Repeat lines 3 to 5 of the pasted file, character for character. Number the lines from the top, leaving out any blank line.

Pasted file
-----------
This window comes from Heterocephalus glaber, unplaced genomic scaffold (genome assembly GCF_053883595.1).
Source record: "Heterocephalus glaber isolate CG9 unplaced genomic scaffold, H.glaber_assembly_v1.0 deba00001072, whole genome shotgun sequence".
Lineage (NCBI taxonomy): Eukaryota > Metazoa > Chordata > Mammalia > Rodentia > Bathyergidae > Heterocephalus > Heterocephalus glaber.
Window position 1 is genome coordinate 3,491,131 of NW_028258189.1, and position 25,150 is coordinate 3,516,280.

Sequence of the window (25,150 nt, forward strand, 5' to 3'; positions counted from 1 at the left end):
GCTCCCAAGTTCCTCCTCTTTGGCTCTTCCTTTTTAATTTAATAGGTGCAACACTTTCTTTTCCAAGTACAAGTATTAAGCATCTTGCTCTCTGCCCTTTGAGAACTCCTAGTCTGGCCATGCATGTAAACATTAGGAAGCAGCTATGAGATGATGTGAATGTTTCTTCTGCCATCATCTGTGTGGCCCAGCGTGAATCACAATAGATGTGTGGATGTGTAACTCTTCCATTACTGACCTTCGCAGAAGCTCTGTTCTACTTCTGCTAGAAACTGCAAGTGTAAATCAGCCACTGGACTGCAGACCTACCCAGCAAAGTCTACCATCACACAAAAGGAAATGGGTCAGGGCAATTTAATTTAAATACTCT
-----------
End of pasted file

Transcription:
Lineage (NCBI taxonomy): Eukaryota > Metazoa > Chordata > Mammalia > Rodentia > Bathyergidae > Heterocephalus > Heterocephalus glaber.
Window position 1 is genome coordinate 3,491,131 of NW_028258189.1, and position 25,150 is coordinate 3,516,280.

Sequence of the window (25,150 nt, forward strand, 5' to 3'; positions counted from 1 at the left end):